On 29 August 2022, Ukrainian Armed Forces launched a large-scale counteroffensive on the western bank of the Dnipro River in the Russian-controlled part of Kherson Oblast, southern Ukraine. Weeks of repetitive strikes with HIMARS on Russian transportation network, logistics hubs and ammunition dumps in the South preceded the counteroffensive operation. Ukrainian forces hit the Antonivskyy Bridge and other crossings across the Dnipro River in the city of Kherson and in Kherson Oblast numerous times preventing Russia from reinforcing its grouping on the western bank of the Dnipro River.
The Russian forces occupying the northwestern part of Kherson Oblast and the southern part of the neighboring Mykolayiv Oblast were getting gradually isolated from the Russian army stationed on the opposite eastern bank of the Dnipro River.
Ukrainian authorities started to signal an intended counteroffensive in Kherson Oblast more than a month before it actually started. Ukrainian officials publicly urged civilians to evacute ahead of the planned counterattack of the Ukrainian forces.
Reflecting on the Kherson counteroffensive few months later, the military historian Phillips O’Brien noted that he found it unusual for a side to openly signal an intended offensive. O’Brien claimed that Ukraine started waging a “new kind of war.” He suggested that by encouraging the Russian military command to redeploy forces from other occupied areas to the western bank of the Dnipro River and then attacking the bridges and cutting off all escape and supply routes, Ukraine was creating a trap.
NASA FIRMS today’s 24h data on fires in Kherson Oblast. Map: DeepState
Ukrainian advance was slow due to the peculiarities of terrain in Kherson Oblast dominated by open fields with a landscape flat as tarmac. Ukrainian forces intensified the strikes on Russian concentration points, ammunition dumps, transportation network and other targets deep inside the Russian-controlled areas of Kherson Oblast.
After a week of heavy fighting and limited gains for the Ukrainian side in occupied Kherson Oblast, Russian military bloggers started to say that the Ukrainian counteroffensive failed. That was exactly the time when a rapid Ukrainian offensive started to unfold in another region of Ukraine, namely Kharkiv Oblast (eastern Ukraine).
Kharkiv counteroffensive started on 6 September 2022 alongside the slow advance of Ukrainian forces in Kherson Oblast, where Russia had previously deployed significant forces amid the rumors of the upcoming Ukraine’s counteroffensive in the South. Some of those forces were deployed to Kherson from Kharkiv Oblast.
Unlike the Kherson counteroffensive, where Ukrainian army was slowly grinding into Russian strongholds on the occupied territories, the Kharkiv counteroffensive looked like the unstoppable blitzkrieg. Ukrainian forces quickly recaptured the city of Balakliia, an important logistic hub, and advanced 75 kilometers inside Russian-controlled areas in just four days.
Ukrainians kept pushing. As a result, Russia lost control of Kupiansk, Izium, Sviatohirsk and Lyman. Three out of four of these cities were extremely important logistics hubs, the control over which gave Russia hope to continue its advance towards Sloviansk and Kramatorsk, the last major urban agglomeration of Donetsk Oblast (alongside the significantly smaller city of Bakhmut) that remain under Ukrainian control.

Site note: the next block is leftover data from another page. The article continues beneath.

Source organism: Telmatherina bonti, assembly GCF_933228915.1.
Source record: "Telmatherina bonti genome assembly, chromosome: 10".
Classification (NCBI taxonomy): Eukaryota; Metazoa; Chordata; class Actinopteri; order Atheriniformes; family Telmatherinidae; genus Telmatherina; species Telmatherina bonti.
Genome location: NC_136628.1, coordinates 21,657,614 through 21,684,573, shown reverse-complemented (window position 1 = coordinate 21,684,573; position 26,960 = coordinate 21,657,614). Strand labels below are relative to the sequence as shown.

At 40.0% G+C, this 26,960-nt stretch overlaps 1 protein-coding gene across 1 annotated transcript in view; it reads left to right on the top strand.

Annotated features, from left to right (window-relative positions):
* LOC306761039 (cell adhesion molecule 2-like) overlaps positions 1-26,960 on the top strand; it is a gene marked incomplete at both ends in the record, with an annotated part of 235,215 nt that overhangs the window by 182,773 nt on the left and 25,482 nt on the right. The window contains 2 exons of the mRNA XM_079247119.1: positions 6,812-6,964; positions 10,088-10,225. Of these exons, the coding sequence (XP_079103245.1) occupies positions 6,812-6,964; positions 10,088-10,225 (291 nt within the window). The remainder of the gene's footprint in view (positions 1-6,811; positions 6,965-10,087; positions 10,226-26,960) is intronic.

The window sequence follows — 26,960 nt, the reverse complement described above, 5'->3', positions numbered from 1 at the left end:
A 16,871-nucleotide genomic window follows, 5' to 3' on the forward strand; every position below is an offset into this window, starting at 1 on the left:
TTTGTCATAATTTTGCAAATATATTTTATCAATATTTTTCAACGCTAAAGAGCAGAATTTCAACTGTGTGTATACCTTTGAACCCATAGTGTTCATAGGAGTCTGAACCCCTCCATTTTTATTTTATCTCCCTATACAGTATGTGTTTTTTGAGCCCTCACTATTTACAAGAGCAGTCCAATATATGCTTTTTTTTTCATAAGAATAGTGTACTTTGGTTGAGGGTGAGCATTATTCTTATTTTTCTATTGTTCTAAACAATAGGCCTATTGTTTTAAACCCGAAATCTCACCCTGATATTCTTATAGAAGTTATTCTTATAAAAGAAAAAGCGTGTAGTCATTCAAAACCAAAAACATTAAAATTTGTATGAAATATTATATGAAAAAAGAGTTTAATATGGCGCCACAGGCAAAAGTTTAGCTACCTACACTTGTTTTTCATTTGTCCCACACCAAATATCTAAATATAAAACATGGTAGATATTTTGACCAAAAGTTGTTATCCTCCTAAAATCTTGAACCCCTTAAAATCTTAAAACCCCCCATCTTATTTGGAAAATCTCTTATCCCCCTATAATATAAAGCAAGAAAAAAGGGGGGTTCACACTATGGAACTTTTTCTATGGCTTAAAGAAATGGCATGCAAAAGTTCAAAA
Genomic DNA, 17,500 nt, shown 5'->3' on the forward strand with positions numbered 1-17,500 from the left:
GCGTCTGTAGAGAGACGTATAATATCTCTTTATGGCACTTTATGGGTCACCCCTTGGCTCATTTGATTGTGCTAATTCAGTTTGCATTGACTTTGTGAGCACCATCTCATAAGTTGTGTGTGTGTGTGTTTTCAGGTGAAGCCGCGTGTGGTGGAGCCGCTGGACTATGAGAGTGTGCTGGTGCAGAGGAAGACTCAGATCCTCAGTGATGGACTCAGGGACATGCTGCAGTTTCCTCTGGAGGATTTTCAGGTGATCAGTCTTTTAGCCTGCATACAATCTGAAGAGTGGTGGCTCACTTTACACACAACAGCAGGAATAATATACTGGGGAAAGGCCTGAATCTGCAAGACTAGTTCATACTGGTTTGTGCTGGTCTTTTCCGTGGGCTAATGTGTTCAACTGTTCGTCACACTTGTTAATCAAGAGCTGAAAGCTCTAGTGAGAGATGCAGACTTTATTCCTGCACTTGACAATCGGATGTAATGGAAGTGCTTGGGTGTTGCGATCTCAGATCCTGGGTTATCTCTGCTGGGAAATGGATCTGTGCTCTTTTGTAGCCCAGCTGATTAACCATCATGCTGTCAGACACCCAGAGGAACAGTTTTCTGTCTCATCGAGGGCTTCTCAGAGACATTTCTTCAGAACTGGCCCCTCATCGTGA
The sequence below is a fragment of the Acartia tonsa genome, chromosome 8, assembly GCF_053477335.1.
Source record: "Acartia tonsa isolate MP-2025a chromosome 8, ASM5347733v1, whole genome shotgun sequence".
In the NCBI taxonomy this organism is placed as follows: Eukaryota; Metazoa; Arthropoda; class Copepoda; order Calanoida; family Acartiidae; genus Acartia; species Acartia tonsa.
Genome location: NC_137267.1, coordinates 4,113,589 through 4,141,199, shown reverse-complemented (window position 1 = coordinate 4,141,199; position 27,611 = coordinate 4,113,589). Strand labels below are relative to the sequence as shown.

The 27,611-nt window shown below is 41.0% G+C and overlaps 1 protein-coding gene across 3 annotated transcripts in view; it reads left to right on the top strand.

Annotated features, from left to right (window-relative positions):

The Russian defense during the Kharkiv counteroffensive was broken so quickly most likely because the Russians lacked forces in Kharkiv Oblast, according to Mykola Bielieskov, a Research Fellow at the National Institute for Strategic Studies under the President of Ukraine.
“Russia had only one line of defense, Ukraine broke through it and then introduced its breakthrough development echelon that did not enter the cities but went in the direction of Volokhiv Yar, Shevchenkove, Kupiansk, and basically started to cut off communications,” Bielieskov noted.
Kharkiv counteroffensive lasted for three weeks and five days and was stalled by the Russian forces on 2 October 2022 after Russia carried out “partial mobilization” of conscripts in September 2022 (some of whom were thrown at the frontlines immediately without any proper training).
During the Kharkiv counteroffensive, Ukraine managed to retake over 500 settlements and 12 000 square kilometers of Russian-occupied territory in the Kharkiv Oblast.
While Ukrainian forces were liberating large swathes of occupied territories, Russia orchestrated sham “referenda” in four occupied oblasts of Ukraine, namely in parts of Kherson, Zaporizhzhia, Donetsk and Luhansk oblasts. Swift annexation of these regions by Russia followed.
However, despite the fact that entire Kherson Oblast was annexed by Russia, Ukraine managed to retake the western bank of the oblast, including the city of Kherson, on 11 November 2022. Long weeks of successful Ukrainian strikes on the Russian rear degraded the Russian capacity to supply and reinforce its grouping on the western bank of the Dnipro River in Kherson Oblast, which made Russian military command withdraw its forces to the eastern bank of the river and retreat from Kherson.
Thus, Russia left the only major city and regional center that its forces captured during the full-scale invasion of Ukraine. The new phase of the war started.
Creeping advance of Russian forces in Donbas